I started this website about five years ago because there wasn’t much good advice about IELTS online. At the time, I was teaching in a university in China and whenever I needed to direct my students to online resources, I struggled to find anything reliable. The only thing to do was start my own website! Five years later, there are lots of IELTS resources online, but sadly most of them are rubbish. However, I want to share with you some of the good ones.
In this article, I’m going to provide a few links to IELTS websites, courses, and social media pages that I think offer a lot of value. If you want a more in-depth analysis of both good and bad websites, you can click here. For a discussion of IELTS Instagram profiles, click here.
My IELTS Classroom
I have mentioned this website a few times before because I really admire what they do. Shelly is an ex-IELTS examiner and her blog contains some fantastic, realistic advice. There is no clickbait, no false promises, and no pointless lessons. It’s all just good material that can really help you to make progress in your IELTS preparations.
They’ve recently redesigned the website and although it can be a bit overwhelming with all the options, you will be rewarded if you dig through them. It’s hard to find, but I highly recommend the blog section, which has deep dives on different IELTS topics. You should also sign up for her e-mail list because she occasionally sends useful e-mails filled with practical advice on what to do (and what not to do) when preparing for IELTS.
Shelly also has a podcast that she does with another ex-examiner. You can listen to those here.
IELTS with Fiona
You might know this website better as IELTSetc because that’s the domain name and her social media username, but either way it is a website run by a woman called Fiona. She is a highly experienced and qualified tutor who has some good advice about each section of the IELTS exam on a very easy-to-navigate website that I highly recommend. However, perhaps the best part is signing up for her Members Academy. Here, you will find one of the best IELTS courses around. It certainly gives you more “face time” with an expert than most. This entails Zoom lessons where she interacts with the members of her course and discusses, for example, feedback on IELTS essays.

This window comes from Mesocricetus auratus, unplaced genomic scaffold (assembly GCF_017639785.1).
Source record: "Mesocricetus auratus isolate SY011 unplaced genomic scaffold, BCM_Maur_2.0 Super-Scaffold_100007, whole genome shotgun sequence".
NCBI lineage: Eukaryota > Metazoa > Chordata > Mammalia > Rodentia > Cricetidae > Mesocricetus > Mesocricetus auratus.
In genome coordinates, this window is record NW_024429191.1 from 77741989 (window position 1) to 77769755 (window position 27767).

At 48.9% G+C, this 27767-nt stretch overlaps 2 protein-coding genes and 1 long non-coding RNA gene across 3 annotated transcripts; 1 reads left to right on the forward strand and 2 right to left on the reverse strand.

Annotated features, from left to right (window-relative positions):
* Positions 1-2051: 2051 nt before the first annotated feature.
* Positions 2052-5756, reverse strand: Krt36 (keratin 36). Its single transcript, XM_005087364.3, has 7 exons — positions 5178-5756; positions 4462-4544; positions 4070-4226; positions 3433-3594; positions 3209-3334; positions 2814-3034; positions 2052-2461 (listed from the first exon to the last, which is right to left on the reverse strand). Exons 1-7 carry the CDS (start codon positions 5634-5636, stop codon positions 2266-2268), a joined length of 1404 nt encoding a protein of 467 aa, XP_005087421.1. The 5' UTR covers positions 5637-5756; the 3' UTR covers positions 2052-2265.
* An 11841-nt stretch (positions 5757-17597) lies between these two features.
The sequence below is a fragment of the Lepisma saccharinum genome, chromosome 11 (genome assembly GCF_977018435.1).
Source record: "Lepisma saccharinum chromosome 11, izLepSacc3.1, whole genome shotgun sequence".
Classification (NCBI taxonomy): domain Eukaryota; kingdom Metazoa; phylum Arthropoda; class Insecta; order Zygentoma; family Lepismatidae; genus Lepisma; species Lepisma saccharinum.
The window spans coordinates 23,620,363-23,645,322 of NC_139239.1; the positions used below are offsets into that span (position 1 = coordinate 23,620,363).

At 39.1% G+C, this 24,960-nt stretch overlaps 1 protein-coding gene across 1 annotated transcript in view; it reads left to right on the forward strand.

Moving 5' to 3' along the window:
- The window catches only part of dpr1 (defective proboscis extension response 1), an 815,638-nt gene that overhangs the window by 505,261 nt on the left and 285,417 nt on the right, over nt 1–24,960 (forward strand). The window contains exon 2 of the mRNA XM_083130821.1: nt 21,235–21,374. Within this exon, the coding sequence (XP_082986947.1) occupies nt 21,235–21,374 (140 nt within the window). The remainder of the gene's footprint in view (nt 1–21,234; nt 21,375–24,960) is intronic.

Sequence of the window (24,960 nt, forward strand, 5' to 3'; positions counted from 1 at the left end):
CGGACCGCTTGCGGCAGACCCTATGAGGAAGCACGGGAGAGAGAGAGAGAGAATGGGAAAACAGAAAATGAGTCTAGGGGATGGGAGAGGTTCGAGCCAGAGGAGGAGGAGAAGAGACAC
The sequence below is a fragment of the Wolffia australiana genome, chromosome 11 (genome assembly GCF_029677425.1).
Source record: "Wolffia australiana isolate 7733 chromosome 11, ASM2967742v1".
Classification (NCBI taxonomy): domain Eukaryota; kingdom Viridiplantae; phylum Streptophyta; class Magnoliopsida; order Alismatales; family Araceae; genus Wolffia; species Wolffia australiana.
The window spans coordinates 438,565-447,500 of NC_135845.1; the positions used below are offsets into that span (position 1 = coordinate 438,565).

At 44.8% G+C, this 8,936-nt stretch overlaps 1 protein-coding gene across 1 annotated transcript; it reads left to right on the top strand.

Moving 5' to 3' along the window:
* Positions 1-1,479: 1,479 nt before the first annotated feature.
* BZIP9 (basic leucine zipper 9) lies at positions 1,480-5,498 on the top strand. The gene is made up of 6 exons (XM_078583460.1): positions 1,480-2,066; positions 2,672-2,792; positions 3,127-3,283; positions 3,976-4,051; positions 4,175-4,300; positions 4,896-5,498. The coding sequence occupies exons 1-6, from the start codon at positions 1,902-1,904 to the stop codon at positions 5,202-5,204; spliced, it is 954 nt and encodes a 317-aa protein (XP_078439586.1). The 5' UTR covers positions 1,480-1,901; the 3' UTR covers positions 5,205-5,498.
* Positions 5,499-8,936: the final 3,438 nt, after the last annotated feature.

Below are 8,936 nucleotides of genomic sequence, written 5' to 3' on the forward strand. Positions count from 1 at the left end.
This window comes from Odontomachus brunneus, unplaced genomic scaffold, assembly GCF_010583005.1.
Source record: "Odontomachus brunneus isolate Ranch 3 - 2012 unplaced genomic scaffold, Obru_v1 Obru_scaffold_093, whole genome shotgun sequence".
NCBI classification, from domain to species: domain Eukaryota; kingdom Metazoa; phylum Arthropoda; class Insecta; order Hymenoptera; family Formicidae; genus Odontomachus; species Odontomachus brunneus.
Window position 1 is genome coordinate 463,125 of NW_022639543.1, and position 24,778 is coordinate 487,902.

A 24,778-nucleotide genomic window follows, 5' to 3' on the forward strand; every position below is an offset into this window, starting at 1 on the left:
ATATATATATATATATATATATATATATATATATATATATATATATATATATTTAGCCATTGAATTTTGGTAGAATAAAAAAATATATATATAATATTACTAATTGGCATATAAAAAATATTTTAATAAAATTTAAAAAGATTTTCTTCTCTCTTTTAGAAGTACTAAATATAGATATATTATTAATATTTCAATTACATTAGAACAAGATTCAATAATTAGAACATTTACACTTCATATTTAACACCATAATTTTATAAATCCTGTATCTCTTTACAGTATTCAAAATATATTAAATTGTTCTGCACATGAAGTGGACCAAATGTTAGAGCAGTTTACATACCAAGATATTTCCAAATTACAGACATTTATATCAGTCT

Fiona also has one of the few IELTS Instagram pages worth following. You can find her @ieltsetc. She mostly posts short videos explaining issues related to pronunciation or IELTS advice.
The previous two resources include premium course subscriptions that I do strongly recommend, but I understand that – even though they are of great value – unfortunately not everyone can afford these. Thus, I recommend checking out Udemy for courses that are a bit more affordable.
You can just search for “IELTS” on Udemy.com, then just filter by the highest-rated courses. However, remember that, whilst some courses offer dozens of hours of video for the same price as others charge for just a few hours, the quality may differ greatly. Thus, you should think carefully about your needs and what the courses offer. Also, be sure to check out the course creator’s credentials rather than just the reviews, which can be easily faked.
Keith O’Hare, who is an excellent teacher of spoken English, with a great YouTube channel, has several courses that you should consider. The most popular is a guide to getting band 7 in the speaking test.
Charles Cornelius, who runs the IELTS Charlie website (also a decent resource), has several courses. I like the structure of his IELTS masterclass, though it seems more of an overview that touches upon each idea rather than go into great detail. Still, I think for people looking for general IELTS advice and guidance, this would be a great option.